Ballast water in spotlight

Mar 31 2014

Ahead of this week’s MEPC meeting, the International Chamber of Shipping (ICS) has suggested a number of ways that the IMO could address the ballast water treatment implementation problems.

As previously highlighted in a submission to the MEPC, made by ICS in conjunction with other international shipowner organisations, these problems are perceived to be a lack of robustness of the current IMO type-approval process for new treatment equipment and the criteria to be used for sampling ballast water during Port State Control (PSC) inspections. 

ICS said that it believed the legal changes needed to make the ballast regime fit for purpose are relatively straight forward and could be agreed in principle quickly by IMO member states. Therefore, the ICS suggested that the MEPC might agree a ‘road map’ by way of an MEPC resolution, which - if agreed - could make it easier for additional flag states to ratify the Convention. 

“If so decided, this resolution would provide greater confidence for owners and operators installing treatment equipment, and could help end the current impasse.” said ICS secretary general, Peter Hinchliffe. 

The new ICS position paper has been circulated to maritime administrations by the chamber’s member national shipowners’ associations.

In another move, the ICS has come out in support of a CO2 global reporting system, provided that the mechanism is simple to administer, is primarily based on fuel consumption and that the system itself will not be used for the development of a full blown market based measure.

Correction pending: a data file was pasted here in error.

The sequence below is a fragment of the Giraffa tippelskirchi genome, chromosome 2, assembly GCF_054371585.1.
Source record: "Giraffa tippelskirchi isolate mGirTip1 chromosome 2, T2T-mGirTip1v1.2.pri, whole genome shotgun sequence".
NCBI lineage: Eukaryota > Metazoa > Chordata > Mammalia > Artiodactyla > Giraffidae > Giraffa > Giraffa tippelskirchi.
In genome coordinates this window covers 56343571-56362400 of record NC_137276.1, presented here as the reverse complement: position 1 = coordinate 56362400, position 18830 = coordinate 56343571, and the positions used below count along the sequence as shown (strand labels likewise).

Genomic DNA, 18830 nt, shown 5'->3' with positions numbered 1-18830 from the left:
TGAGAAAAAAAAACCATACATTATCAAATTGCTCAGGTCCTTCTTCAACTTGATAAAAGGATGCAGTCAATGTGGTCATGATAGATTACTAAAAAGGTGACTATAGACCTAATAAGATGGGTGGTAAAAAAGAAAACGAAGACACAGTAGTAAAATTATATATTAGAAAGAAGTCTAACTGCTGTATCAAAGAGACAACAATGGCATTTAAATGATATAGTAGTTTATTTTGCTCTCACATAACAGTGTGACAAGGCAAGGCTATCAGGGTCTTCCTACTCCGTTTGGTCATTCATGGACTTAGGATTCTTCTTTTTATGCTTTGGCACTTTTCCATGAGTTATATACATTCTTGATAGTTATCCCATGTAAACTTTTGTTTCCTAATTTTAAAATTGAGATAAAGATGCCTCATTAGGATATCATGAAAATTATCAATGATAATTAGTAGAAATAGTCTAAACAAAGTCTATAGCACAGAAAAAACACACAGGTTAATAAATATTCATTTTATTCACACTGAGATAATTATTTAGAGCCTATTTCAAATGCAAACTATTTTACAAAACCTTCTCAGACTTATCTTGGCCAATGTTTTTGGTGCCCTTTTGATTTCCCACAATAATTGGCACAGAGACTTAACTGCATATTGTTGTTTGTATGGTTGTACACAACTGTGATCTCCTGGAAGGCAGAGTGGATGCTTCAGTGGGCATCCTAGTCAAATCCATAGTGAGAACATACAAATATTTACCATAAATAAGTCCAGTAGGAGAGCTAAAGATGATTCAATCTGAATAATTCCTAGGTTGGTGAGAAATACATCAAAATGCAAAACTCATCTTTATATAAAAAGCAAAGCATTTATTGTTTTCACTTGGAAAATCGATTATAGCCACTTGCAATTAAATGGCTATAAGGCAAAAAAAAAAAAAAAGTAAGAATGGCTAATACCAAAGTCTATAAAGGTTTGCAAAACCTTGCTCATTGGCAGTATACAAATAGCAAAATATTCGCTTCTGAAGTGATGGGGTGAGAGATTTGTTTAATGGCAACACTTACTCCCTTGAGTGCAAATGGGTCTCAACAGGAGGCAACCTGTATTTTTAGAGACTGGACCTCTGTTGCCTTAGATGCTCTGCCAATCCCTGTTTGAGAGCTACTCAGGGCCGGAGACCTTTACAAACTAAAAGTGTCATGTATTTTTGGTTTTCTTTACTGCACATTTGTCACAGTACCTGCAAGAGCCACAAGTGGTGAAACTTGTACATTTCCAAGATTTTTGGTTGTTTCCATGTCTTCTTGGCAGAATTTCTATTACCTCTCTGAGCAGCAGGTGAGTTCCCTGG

The ICS has made a detailed submission on the issue to the MEPC saying that it supported the ‘three phase’ approach to the development of a global system proposed by the US. 

MEPC meets for its 66th session this week and among the items on the agenda are the consideration of proposed amendments to the MARPOL to make the audit scheme mandatory; a review of environmental provisions in the draft Polar Code and associated draft amendments to make the Code mandatory and the implementation of energy-efficiency regulations, plus the Ballast Water Management and Ship Recycling Conventions.

Other items on the agenda include a draft amendment on the Tier III implementation date, which will be considered for adoption. This could move the implementation date to 1st January 2021 from 1st January, 2016 if adopted.

Another draft amendment to be considered for adoption is for MARPOL Annex I, the Code for the Construction and Equipment of Ships carrying. Dangerous Chemicals in Bulk (BCH Code) and the International Code for the Construction and Equipment of Ships Carrying Dangerous Chemicals in Bulk (IBC Code), on mandatory carriage requirements for stability instrument for oil tankers and chemical tankers, plus draft amendments to MARPOL Annex V to update the Record of Garbage Discharge.

In perhaps its most important meeting to date, MEPC will also look at the adoption, draft amendments to the NOx Technical Code, 2008, concerning the use of dual-fuel engines.

Another very important consideration is the timing of the required sulphur review. Depending on the outcome of a review to be completed by 2018 as to the availability of low sulphur compliant fuel oil, the drop in the sulphur cap to 0.1% could be deferred to 1st January 2025, from 2020.

Finally, the MEPC will consider draft ‘Guidelines for the reduction of underwater noise from commercial shipping’, aimed at addressing underwater-radiated noise from vessels, which may have both short- and long-term negative consequences on marine life.

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